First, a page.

The identity of posters can be revealed by court order in some cases. A recent court case involved a company that was the subject of libelous rumors on the Internet, many posted by company insiders, designed to manipulate stock prices. The company was successful in having Hotmail and other email forwarders identify these people.
One form of abuse that is a frequent complaint of this author is when a person uses a pseudonymous identity as a launch platform to harass and insult others. If you are going to hurl insults, have the courage to sign your real name to them, or else risk being unmasked.
7. Many people, in full knowledge of the potential dangers of revealing personal information publicly, choose to do so. In fact, you will find that some of the most respected people on the net do this. It all depends on your individual situation. If you're a celebrity with lots of people trying to invade your privacy, then naturally you'd want to use a pseudonym for non-official messages. If you're just an ordinary person, then posting under your real name may be best. It is certainly easier, and it permits you to more easily form friendships. Just remember that once personal information is revealed, if it is tied to your identity, it is on file and retrievable for ever. This may impact your family, your employment, and may have consequences you don't forsee.
As an example of that last point, there is an organization that compiles medical information on millions of people, and then sells it to insurance companies and basically anyone else with the cash. So information you post could conceivably result in refusal of medical insurance.
For a copy of your file contact:
Medical Information Bureau
PO Box 105
Boston MA 02112
617 426-3660 follow instructions on voice mail.
Request disclosure form D-2
MIB, 330 University Ave. Toronto, Ont. M5G 1R7 (416 597-0590).
8. Trolls and people who bait you. "Trolling" is a reference to the fishing technique of dangling bait in front of a fish, which bites it and is hooked. A troller will follow up your messages and accuse you of things you've never done, make insinuations about you, insult you and so forth. The purpose is to annoy you to the extent that you lash out, probably revealing more than you want to. Whatever your response, it will probably be grist for the mill in fashioning more taunts. For example, a troller will ask, "Do you deny you're a child molester?" Let's say you respond, "That's absurd, in fact I have an adopted child." Now the troller knows more about you, so she was successful. She can now make sarcastic remarks based on this new information.
There are two ways to deal with trolls and the like. If you are
quoted out of context, then a reposting of the message in question
might be appropriate. In nearly every other circumstance, the best
response is to ignore the troll, or alternatively to post something
like, "The message I'm replying to was a troll. The information
is false or distorted." Your newsreader may have the ability to
"killfile" or filter out messages from a persistent
Here is a section of the FAQ (Frequently Asked Questions) document for alt.personals, quoted with permission (author is firstname.lastname@example.org). See if this sounds familiar:
2.8 Q: Some person has posted something really rude in response to me, or is picking on me. What do I do?
A: There is a certain type of being that's all too common in the online world. I call them "Energy Creatures," a term I first heard from Dean Esmay. Energy Creatures are a bizarre lifeform which grow and feed off of the negative energy generated by others.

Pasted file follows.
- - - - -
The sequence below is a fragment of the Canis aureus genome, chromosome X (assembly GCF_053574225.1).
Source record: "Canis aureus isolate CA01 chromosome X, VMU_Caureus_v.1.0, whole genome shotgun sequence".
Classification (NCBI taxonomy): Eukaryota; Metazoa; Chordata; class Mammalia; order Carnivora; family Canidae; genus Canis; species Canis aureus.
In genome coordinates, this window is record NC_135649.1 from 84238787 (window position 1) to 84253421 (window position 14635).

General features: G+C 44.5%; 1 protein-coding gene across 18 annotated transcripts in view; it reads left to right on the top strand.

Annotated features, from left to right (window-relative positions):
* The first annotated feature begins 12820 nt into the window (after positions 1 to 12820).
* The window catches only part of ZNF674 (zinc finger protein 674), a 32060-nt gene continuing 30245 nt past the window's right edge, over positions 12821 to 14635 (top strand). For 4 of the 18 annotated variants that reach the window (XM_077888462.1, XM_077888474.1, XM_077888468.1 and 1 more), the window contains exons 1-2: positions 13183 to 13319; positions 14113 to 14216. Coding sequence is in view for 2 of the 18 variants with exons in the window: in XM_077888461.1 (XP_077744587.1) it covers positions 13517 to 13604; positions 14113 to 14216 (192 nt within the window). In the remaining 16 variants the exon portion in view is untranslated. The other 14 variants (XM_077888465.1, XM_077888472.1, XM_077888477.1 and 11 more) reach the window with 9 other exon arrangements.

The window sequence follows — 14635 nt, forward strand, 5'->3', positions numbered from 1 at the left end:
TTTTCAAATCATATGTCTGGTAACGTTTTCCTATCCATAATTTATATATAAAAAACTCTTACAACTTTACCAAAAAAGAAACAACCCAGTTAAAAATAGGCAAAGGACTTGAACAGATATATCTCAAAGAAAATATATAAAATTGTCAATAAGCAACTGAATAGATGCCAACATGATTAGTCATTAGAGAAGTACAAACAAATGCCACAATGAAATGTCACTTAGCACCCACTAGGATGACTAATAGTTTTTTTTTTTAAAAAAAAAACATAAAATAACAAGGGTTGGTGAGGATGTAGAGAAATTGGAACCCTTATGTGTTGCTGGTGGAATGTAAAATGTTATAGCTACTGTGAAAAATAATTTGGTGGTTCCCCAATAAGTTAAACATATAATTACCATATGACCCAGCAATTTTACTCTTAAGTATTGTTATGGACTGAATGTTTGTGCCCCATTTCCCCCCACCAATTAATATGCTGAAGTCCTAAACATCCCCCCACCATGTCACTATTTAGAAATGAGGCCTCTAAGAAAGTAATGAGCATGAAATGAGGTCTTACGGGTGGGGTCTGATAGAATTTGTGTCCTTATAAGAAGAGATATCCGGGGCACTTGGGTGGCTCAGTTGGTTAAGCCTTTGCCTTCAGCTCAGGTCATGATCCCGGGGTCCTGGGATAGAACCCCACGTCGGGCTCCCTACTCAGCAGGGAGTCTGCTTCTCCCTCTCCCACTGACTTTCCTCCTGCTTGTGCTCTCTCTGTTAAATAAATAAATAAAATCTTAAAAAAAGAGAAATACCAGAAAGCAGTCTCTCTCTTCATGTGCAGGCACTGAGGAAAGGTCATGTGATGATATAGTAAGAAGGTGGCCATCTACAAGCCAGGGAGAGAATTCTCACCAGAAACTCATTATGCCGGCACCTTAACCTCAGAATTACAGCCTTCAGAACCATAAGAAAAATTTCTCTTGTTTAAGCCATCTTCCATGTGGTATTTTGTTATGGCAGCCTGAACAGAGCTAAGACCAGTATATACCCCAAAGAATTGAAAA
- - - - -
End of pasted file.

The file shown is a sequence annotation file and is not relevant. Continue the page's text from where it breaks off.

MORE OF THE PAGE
Energy Creatures' favorite feeding tactic is to try to hurt people's feelings or get them angry. Then they can feed off the pain and anger they've generated. Their second favorite tactic is to hurt one person or group's feelings while gathering the sympathy of others. That way, when the injured party lashes back, others will jump to the Energy Creature's defense. Then the Energy Creature need do nothing except feed off the attention and the negative energy generated by the people fighting.
We'll never be completely rid of these noxious beings, but we can do a lot to keep the herds under control by remembering this simple formula: DNFTEC. This stands for Do Not Feed The Energy Creature. If you encounter such a beast, your best bet is usually to say absolutely nothing. No matter how hard it is, sitting on your fingers and posting nothing in response is usually the best bet.
Remember, if you fight them, they just get stronger. If you ignore them, eventually they weaken, wither, and go away. This may be hard to remember, but in the long run, that's exactly what you need to do. The temptation to fight back is incredible, but remember, fighting them only makes them stronger. Believe it.
Always keep in mind that your goal here is to meet other people, not to feed energy creatures.
9. Removing messages.
a. Canceling. In some cases a message that is posted can be removed. Many newsreaders have a "cancel message" feature. For example, in Agent it is accessed by selecting the "Post" drop down menu and then selecting "Cancel Usenet message." In Outlook Express, right click on the message title and then select "Cancel." In Unix newsreaders, usually 'c' or shift-c will cancel a message. You can only cancel your own messages.
Technically, when you cancel a message, you are sending a cancel request containing the message-ID number to the news servers. They may or may not honor your cancel. AOL usually does not honor cancel requests, but they will cancel messages from AOL subscribers if the subscriber requests it. When you send a Usenet message it propagates: it may be sent to two servers which each send it to two other servers, etc. The sooner you cancel a message, the better the chance of successfully canceling all copies, because it will not have propagated much.
b. Nuking. Deja.com permits a person to "nuke" their messages. Write to email@example.com to inquire how this is done, as the method may change. A nuked message is unavailable to ordinary users, although it may be available to law enforcement or by subpoena. Again, this applies only to Deja.com.
c. The "x-no-archive: yes" message header. Some archives, including Deja.com and Altavista.com, honor this header. When their software sees a message header containing "X-No-Archive: Yes" (case is not important), the message will not be archived. It is up to you to find a way to put this line into your message headers. Alternatively, you can type it into the first line of your message. It must be in the very first line, starting in the first column. Remarq.com does not honor these headers, and will archive your message whether or not you permit it.
10. Further information. See the newsgroups comp.society.privacy, alt.privacy, and alt.privacy.anon-server for more information.